A few weeks ago I received a call, the voice over the other end of the phone was familiar but more sure of itself, slightly deeper, more poised,
“Hi Tom, I passed my common entrance!“
My heart obviously swelled with pride and dare I say it I was even a little bit emotional. I remember our first meeting, a slightly effete 9 year old who found it hard to make eye contact, a wall of televisions, a fairly intimidating father with huge ambition for his son and a slightly nervous 26 year old Englishman wondering what he had got himself into. I didn’t know it at the time but I was being dumped head first into an unfamiliar foreign world in which my industrious, whiggish ideas would be prized as exotically severe and spartan. To turn a child whose life has been comfortable beyond most people’s imagination into an independent, self-disciplined youth takes a long time, a lot of effort and a lot of understanding.
In a complex situation involving parents, staff, schools and children a tutor or governesses cannot just turn up for a few hours of study each day followed by a sigh and a chauffeur home. They need to fully commit to improving all aspects of the child even if that means taking very difficult decisions and putting themselves consciously in very challenging situations, often swimming against an unbelievable current. Being honest with the parents, making the children accountable and putting in structures that direct everyone down the correct path are the key to success.
I usually spend the first couple of weeks when with a new client observing the family dynamics, meeting the teachers, befriending the staff and bonding with the children. You will usually find this “honeymoon” period to be relatively easy, the children see you as a fun novelty, and you will be made to feel very welcome. It is the easiest time for the parents to open up to you about their worries and talk can be fairly relaxed. At this time it is very important to keep a note of the negative behaviours observed and the factors that contribute or trigger the situations in which these occur, you will have to address these in time. If the child has limited opportunities to do things for themselves this early period is a good point to explain to the parents the need for children to build their self-esteem by doing things on their own and experiencing the full consequences of their actions. You will also need to explain and guide the staff in this area, it’s easier said than done though and the likelihood is that your patience will stretched.
Monthly reports are vital documents for communicating between yourself and the parents, these are a useful record of achievements, plans and a great conduit for expressing your more uncomfortable considerations. In your first report you need to outline a plan. Depending on your need, behaviour charts, a reward system and a children’s timetable are a good start. Pick a few easier things to aim for in the first month and give the children a say in what they want to achieve or what they would like to change. Talk about the difference between a prize and a present and load up on stickers. It’s important to have a system where the children are called to account by the parents at the end of each week. Try and get the children and parents together for half an hour and focus on the weeks “positives,” a simple, “I’m proud of you” from a father can make your life a lot easier. If the parents are not available send them an image of the chart and explain that they should phone to congratulate their offspring and to encourage them in the more challenging areas.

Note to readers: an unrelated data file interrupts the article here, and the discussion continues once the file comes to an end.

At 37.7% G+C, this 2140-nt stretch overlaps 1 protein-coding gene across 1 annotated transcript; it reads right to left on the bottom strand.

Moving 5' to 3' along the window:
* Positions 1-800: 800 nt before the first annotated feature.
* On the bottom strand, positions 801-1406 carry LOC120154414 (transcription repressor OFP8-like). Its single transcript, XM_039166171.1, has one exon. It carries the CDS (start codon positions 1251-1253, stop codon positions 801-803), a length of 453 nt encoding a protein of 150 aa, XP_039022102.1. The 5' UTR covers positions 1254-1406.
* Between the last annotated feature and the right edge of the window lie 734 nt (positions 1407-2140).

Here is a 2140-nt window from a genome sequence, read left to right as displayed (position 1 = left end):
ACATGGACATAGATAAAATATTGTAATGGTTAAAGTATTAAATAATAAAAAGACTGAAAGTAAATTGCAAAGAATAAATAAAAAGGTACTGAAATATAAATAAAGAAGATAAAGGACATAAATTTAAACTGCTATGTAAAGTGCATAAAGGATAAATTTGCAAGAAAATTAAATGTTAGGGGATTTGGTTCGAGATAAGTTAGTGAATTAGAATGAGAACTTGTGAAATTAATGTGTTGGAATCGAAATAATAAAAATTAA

A great behaviour chart should be age appropriate and the rewards should be accessible right from the beginning, it could focus on a few key areas, homework, politeness, table manners with a bonus area for any special efforts such as being kind to the driver or helping fetch something. Many times I have worked with disruptive children and one key issue is that they are not being praised for their efforts at all. A weekly slogan or picture change also add further interest, additionally it should be positioned somewhere highly visible so it can be seen by all. I would advise taking a photo each time you apply points as it will most likely be torn down at least once, in which case you can simply print it out again and reapply the points.
Working with the foreign native staff is often cited as one of the most difficult aspects of an international tutor’s job. They can be stuck in their routines, perpetuate negative habits and be unwilling to push the children to become less dependent, especially if this makes them redundant in the household or lowers their status. The truth is that they are often slightly intimidated by your presence and fear for their job security or position. For many of these staff their job with a high profile family is the equivalent of winning the lottery. Often they have an extended family to support back at home, maybe they are paying for a decent education for their children. It is always best to treat everybody with respect and try and develop a good rapport, if there are issues talk directly to the staff members involved and try and include them into your vision for the children. If you can give them new important jobs to do they are more likely to give up old negative behaviours. It is advisable not to pick fights, they have a lot more to lose than you!
With persistence and time the tide should turn and your new routines and expectations will become firmly implemented. The family may not always say thank you directly but if you have done a good job everyone will know. They may have not realised at the beginning of the process how difficult the changes would be, you will likely have more grey hair, but the children will be happier, more confident and will be on course to make their parents very proud!